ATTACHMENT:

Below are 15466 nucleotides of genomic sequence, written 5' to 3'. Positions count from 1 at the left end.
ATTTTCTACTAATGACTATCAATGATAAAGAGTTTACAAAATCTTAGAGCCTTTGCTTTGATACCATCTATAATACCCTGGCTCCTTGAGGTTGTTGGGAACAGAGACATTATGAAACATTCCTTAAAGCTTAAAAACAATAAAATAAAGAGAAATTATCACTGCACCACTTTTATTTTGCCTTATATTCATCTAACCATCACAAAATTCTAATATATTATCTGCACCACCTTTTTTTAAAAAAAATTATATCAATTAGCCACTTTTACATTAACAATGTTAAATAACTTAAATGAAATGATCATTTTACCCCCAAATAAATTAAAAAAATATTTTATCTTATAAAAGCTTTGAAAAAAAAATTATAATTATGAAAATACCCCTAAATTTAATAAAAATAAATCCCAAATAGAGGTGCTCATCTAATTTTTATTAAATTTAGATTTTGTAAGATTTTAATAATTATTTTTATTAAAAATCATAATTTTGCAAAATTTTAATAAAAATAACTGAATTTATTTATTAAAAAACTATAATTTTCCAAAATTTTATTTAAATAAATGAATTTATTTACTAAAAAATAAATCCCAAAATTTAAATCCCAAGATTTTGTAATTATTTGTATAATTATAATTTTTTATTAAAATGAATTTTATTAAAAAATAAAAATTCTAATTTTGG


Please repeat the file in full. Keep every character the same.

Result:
Below are 15466 nucleotides of genomic sequence, written 5' to 3'. Positions count from 1 at the left end.
ATTTTCTACTAATGACTATCAATGATAAAGAGTTTACAAAATCTTAGAGCCTTTGCTTTGATACCATCTATAATACCCTGGCTCCTTGAGGTTGTTGGGAACAGAGACATTATGAAACATTCCTTAAAGCTTAAAAACAATAAAATAAAGAGAAATTATCACTGCACCACTTTTATTTTGCCTTATATTCATCTAACCATCACAAAATTCTAATATATTATCTGCACCACCTTTTTTTAAAAAAAATTATATCAATTAGCCACTTTTACATTAACAATGTTAAATAACTTAAATGAAATGATCATTTTACCCCCAAATAAATTAAAAAAATATTTTATCTTATAAAAGCTTTGAAAAAAAAATTATAATTATGAAAATACCCCTAAATTTAATAAAAATAAATCCCAAATAGAGGTGCTCATCTAATTTTTATTAAATTTAGATTTTGTAAGATTTTAATAATTATTTTTATTAAAAATCATAATTTTGCAAAATTTTAATAAAAATAACTGAATTTATTTATTAAAAAACTATAATTTTCCAAAATTTTATTTAAATAAATGAATTTATTTACTAAAAAATAAATCCCAAAATTTAAATCCCAAGATTTTGTAATTATTTGTATAATTATAATTTTTTATTAAAATGAATTTTATTAAAAAATAAAAATTCTAATTTTGG